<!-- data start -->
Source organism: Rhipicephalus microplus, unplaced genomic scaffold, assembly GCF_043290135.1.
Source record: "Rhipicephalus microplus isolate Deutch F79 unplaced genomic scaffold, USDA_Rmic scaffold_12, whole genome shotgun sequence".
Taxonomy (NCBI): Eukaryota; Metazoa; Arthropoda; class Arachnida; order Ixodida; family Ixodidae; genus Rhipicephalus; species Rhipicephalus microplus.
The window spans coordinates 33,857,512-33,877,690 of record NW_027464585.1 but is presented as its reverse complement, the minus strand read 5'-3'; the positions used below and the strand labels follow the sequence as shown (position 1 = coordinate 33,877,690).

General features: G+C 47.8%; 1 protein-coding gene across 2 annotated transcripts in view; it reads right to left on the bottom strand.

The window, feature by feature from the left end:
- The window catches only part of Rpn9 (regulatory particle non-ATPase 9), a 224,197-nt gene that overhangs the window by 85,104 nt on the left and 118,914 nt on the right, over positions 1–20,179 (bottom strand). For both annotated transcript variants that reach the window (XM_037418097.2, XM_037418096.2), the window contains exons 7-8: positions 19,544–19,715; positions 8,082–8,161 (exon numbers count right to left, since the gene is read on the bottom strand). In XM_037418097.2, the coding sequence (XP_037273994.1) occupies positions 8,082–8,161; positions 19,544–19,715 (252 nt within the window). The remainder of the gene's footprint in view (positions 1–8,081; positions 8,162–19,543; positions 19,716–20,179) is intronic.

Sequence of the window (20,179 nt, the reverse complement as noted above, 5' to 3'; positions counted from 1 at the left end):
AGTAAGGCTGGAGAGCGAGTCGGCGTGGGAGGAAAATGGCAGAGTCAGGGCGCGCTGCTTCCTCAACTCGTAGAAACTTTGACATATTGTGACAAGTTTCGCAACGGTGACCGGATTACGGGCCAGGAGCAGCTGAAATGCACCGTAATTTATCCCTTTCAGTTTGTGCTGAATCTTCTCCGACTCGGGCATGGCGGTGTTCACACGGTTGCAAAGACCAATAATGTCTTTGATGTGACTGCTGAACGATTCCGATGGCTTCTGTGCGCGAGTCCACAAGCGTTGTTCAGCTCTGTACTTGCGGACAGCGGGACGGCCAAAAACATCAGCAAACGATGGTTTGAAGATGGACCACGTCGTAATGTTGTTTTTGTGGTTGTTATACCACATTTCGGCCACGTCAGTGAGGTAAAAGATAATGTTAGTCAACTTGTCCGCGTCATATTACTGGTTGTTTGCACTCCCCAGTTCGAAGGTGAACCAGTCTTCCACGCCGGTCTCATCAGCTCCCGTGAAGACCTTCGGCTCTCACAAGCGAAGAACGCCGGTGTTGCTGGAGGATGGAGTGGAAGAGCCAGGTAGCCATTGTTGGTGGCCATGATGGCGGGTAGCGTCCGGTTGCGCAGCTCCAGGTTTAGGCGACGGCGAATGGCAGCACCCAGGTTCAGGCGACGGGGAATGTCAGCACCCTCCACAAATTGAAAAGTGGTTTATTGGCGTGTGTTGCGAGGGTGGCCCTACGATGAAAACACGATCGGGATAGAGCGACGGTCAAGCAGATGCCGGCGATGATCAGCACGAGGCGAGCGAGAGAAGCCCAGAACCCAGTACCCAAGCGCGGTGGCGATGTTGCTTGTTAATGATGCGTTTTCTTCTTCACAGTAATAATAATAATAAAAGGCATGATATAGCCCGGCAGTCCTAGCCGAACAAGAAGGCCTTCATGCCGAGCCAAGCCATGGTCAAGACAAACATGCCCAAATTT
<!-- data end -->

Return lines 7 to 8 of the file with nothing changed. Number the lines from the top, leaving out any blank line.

- The window catches only part of Rpn9 (regulatory particle non-ATPase 9), a 224,197-nt gene that overhangs the window by 85,104 nt on the left and 118,914 nt on the right, over positions 1–20,179 (bottom strand). For both annotated transcript variants that reach the window (XM_037418097.2, XM_037418096.2), the window contains exons 7-8: positions 19,544–19,715; positions 8,082–8,161 (exon numbers count right to left, since the gene is read on the bottom strand). In XM_037418097.2, the coding sequence (XP_037273994.1) occupies positions 8,082–8,161; positions 19,544–19,715 (252 nt within the window). The remainder of the gene's footprint in view (positions 1–8,081; positions 8,162–19,543; positions 19,716–20,179) is intronic.

Sequence of the window (20,179 nt, the reverse complement as noted above, 5' to 3'; positions counted from 1 at the left end):